There’s some really important stuff going on here, and it bears digging into. First, the reason Jesus tells them (and us) these things is so that they (and we) can have peace. I don’t know about you, but speaking for myself, when pain is my constant companion and despair seems like a thousand-pound weight I’m forced to drag along with every step, a little peace would be awfully nice! He tells us that we have it…even when we don’t feel like it. We have His peace—as in, we own it—because we are “in Him” and adopted into His family.
Jesus goes on to remind them (and us) that in the world we live in, we can expect pain. Life is, almost inevitably, made up of seasons, some good, some not so good, and some that we wish we could rewind and maybe even get a refund for! Sometimes it seems like nothing could stop us, like we could whip the worst storm in the world with one hand tied behind our backs. Other times, we hurt so badly we can’t cry, can’t move, and can’t even breathe.
But Jesus has even more to say. He says that we will have “tribulations,” but He also reminds us that He has overcome. That particular truth statement is where our peace can be found even in the midst of great pain and great turmoil. You see, unlike everyone else on this rock, we’ve been given the script; we know the end of the story. We know who wins. And when He inevitably wins, He has already told us what it will look like.
In the last book of the Bible—the one that often confuses, maybe just to keep us wondering—a handful of absolutely unequivocal and clear statements are made. One of them:
“He will wipe away every tear from their eyes, and death shall be no more, neither shall there be mourning, nor crying, nor pain anymore, for the former things have passed away.
And he who was seated on the throne said, ‘Behold, I am making all things new.’” (Revelation 21:4-5)
That is—that must be—an incredibly life-changing statement of truth for us. He is making all things new. All things. My pain. My sadness. My mourning. My depression. My despair. My failures. My life. Let me say that again: He is making all things new. That means that, even in the midst of my storm, even in the midst of my pain, I have an anchor of hope to hold onto.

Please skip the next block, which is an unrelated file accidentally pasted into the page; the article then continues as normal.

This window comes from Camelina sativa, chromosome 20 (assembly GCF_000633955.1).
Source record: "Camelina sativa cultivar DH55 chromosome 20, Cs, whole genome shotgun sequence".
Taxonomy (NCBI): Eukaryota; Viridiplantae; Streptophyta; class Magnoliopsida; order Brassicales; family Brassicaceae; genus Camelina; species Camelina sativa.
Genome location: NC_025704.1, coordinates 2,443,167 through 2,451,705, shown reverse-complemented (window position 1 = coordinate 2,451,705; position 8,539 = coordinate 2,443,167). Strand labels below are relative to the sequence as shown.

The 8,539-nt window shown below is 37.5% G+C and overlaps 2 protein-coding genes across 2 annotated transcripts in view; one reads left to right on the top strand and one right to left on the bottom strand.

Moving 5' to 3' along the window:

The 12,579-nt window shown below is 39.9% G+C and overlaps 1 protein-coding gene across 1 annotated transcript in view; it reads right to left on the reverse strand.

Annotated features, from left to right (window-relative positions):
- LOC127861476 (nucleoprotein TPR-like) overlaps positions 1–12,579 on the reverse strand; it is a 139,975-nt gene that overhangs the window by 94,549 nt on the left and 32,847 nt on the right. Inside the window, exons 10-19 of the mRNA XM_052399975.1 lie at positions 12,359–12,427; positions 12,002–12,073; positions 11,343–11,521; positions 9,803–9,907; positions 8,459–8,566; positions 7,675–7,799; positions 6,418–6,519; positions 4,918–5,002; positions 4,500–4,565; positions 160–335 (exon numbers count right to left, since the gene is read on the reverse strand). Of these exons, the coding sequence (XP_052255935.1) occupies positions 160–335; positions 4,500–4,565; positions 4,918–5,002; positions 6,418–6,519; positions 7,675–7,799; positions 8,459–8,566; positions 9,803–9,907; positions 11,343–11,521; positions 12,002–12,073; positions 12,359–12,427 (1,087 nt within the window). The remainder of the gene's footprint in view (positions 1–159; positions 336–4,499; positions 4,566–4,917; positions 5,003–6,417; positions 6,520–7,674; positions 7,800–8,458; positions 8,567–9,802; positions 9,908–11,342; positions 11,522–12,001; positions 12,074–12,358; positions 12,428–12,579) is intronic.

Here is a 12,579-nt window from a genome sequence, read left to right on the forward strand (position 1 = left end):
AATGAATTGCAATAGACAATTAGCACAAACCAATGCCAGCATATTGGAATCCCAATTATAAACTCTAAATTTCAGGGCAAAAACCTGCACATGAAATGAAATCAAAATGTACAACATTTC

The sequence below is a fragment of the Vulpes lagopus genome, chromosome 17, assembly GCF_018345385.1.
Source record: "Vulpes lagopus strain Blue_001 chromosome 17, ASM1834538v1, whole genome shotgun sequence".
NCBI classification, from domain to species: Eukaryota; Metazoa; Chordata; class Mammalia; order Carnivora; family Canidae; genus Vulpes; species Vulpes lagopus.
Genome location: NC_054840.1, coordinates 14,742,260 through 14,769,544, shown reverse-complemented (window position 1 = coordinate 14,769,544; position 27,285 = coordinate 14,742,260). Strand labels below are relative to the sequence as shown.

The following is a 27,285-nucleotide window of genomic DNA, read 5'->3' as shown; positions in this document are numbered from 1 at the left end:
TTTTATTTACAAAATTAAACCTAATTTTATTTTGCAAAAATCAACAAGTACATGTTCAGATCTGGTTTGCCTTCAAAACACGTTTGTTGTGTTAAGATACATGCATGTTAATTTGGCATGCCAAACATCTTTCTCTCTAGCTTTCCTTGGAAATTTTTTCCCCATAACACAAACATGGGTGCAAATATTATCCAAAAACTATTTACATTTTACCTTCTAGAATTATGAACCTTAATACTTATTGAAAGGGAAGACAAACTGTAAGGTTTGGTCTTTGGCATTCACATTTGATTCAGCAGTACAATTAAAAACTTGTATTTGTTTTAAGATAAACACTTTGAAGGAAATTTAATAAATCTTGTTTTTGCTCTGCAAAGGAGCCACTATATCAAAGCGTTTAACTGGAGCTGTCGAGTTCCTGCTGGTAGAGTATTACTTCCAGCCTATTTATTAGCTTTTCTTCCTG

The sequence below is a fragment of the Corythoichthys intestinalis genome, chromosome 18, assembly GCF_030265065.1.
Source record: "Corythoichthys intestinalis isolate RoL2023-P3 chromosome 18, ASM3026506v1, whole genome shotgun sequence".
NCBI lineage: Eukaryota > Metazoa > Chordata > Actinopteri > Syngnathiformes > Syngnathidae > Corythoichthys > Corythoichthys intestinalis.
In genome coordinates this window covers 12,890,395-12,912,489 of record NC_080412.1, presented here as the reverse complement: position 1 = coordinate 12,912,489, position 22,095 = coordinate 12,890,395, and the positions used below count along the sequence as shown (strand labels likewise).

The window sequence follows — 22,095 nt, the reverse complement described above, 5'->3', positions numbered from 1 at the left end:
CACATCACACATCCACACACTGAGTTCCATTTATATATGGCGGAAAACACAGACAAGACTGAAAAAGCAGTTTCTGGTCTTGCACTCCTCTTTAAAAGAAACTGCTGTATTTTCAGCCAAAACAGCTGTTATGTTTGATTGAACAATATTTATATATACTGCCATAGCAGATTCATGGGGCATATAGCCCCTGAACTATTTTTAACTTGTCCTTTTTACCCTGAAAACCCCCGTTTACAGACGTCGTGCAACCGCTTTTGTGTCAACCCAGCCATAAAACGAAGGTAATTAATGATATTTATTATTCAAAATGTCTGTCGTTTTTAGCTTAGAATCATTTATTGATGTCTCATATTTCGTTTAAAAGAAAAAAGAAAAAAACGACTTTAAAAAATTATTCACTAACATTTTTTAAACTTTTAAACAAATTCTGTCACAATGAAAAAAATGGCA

We often—usually, even—measure life by the difficulties and storms we face. Success at life could perhaps be described as moving through storm after storm without sinking, without losing hope, and with a growing and developing gratefulness for the work He continues to do in our hearts through the storms. “In this life you will have tribulation,” is not just a cute trope; it is reality. Even more real, though, we may be encouraged, because He has “overcome the world.” He will “wipe away every tear from [our] eyes.” He has promised that “He is making all things new.” That is truth. And that is hope in the midst of the storm.
As I made my way up that pass in the sunlight of that amazing spring day, I turned the radio up, and with tears streaming down my face, I sang along as best I could to the worship music playing through the stereo. I let Him be Him and made room for the fact of my “tribulation” … because He has overcome. Because He has already won. Because He counts all my tears (Psalm 56:8), and because one day, He will dry them away forever. That doesn’t mean that it hurts less, but it does mean that I have peace more abundantly.
It is one of the strangest contradictions of my life that the times I have felt closest to my Heavenly Father and the times I have most enjoyed His overwhelming peace and presence in my life have been in the seasons of my greatest pain. I don’t understand it, but it remains true. Hopefully, I am learning to change my mindset about the things that I inevitably experience. Because if I experience those times of His presence and I experience those times—as brief as they may be—of His peace in the midst of the pain, the door to joy opens, even in the times of grief and agony and mourning and loss…even in times of depression.
My pain is not pointless. Through it, maybe, just maybe, I can begin learning to trust God, to lean on Him, and perhaps even watch for those glimpses of unexpected joy. His promise remains, and He who promised is faithful.
And he who was seated on the throne said, ‘Behold, I am making all things new.” Revelation 21:5
John (Angela O’Dell’s nephew) is an ordained pastor, husband, and father of three–plus one fur baby. He has traveled extensively, both in the military and out of it. By God’s grace, he currently resides in the Intermountain West where he has the privilege of working as an instructor for at-risk youth.